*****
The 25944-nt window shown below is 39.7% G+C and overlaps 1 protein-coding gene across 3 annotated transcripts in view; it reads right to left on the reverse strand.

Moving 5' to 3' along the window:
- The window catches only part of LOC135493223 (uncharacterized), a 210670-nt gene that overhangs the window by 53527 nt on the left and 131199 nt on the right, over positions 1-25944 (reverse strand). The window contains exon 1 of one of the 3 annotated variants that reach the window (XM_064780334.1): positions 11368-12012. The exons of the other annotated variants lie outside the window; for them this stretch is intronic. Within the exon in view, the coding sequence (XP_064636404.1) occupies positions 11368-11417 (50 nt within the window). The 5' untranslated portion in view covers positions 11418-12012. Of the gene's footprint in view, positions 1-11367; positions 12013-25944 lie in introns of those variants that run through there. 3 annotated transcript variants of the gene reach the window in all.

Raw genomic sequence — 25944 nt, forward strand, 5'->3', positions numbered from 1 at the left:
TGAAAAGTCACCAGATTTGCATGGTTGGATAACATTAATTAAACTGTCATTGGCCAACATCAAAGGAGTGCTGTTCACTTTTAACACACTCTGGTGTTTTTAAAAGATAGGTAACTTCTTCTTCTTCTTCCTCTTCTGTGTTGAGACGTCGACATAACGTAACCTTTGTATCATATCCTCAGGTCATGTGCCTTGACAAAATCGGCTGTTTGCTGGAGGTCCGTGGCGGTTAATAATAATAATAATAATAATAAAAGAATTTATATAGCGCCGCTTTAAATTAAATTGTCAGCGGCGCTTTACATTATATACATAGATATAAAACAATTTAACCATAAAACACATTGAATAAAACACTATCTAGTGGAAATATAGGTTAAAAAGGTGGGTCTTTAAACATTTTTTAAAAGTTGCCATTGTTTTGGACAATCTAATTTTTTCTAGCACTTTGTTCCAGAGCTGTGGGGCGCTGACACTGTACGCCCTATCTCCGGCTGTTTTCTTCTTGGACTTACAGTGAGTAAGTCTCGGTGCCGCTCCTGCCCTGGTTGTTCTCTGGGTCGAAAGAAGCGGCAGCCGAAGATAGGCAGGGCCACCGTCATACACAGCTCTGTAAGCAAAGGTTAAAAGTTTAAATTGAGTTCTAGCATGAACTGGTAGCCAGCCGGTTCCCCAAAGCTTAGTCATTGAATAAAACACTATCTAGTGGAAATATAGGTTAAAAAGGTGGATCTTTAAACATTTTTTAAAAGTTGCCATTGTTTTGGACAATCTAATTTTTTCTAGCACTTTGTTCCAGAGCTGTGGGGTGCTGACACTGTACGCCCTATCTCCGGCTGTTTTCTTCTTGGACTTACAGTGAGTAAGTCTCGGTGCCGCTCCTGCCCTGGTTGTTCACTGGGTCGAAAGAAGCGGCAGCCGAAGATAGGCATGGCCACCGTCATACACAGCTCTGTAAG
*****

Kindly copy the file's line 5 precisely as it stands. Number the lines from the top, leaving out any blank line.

TGAAAAGTCACCAGATTTGCATGGTTGGATAACATTAATTAAACTGTCATTGGCCAACATCAAAGGAGTGCTGTTCACTTTTAACACACTCTGGTGTTTTTAAAAGATAGGTAACTTCTTCTTCTTCTTCCTCTTCTGTGTTGAGACGTCGACATAACGTAACCTTTGTATCATATCCTCAGGTCATGTGCCTTGACAAAATCGGCTGTTTGCTGGAGGTCCGTGGCGGTTAATAATAATAATAATAATAATAAAAGAATTTATATAGCGCCGCTTTAAATTAAATTGTCAGCGGCGCTTTACATTATATACATAGATATAAAACAATTTAACCATAAAACACATTGAATAAAACACTATCTAGTGGAAATATAGGTTAAAAAGGTGGGTCTTTAAACATTTTTTAAAAGTTGCCATTGTTTTGGACAATCTAATTTTTTCTAGCACTTTGTTCCAGAGCTGTGGGGCGCTGACACTGTACGCCCTATCTCCGGCTGTTTTCTTCTTGGACTTACAGTGAGTAAGTCTCGGTGCCGCTCCTGCCCTGGTTGTTCTCTGGGTCGAAAGAAGCGGCAGCCGAAGATAGGCAGGGCCACCGTCATACACAGCTCTGTAAGCAAAGGTTAAAAGTTTAAATTGAGTTCTAGCATGAACTGGTAGCCAGCCGGTTCCCCAAAGCTTAGTCATTGAATAAAACACTATCTAGTGGAAATATAGGTTAAAAAGGTGGATCTTTAAACATTTTTTAAAAGTTGCCATTGTTTTGGACAATCTAATTTTTTCTAGCACTTTGTTCCAGAGCTGTGGGGTGCTGACACTGTACGCCCTATCTCCGGCTGTTTTCTTCTTGGACTTACAGTGAGTAAGTCTCGGTGCCGCTCCTGCCCTGGTTGTTCACTGGGTCGAAAGAAGCGGCAGCCGAAGATAGGCATGGCCACCGTCATACACAGCTCTGTAAG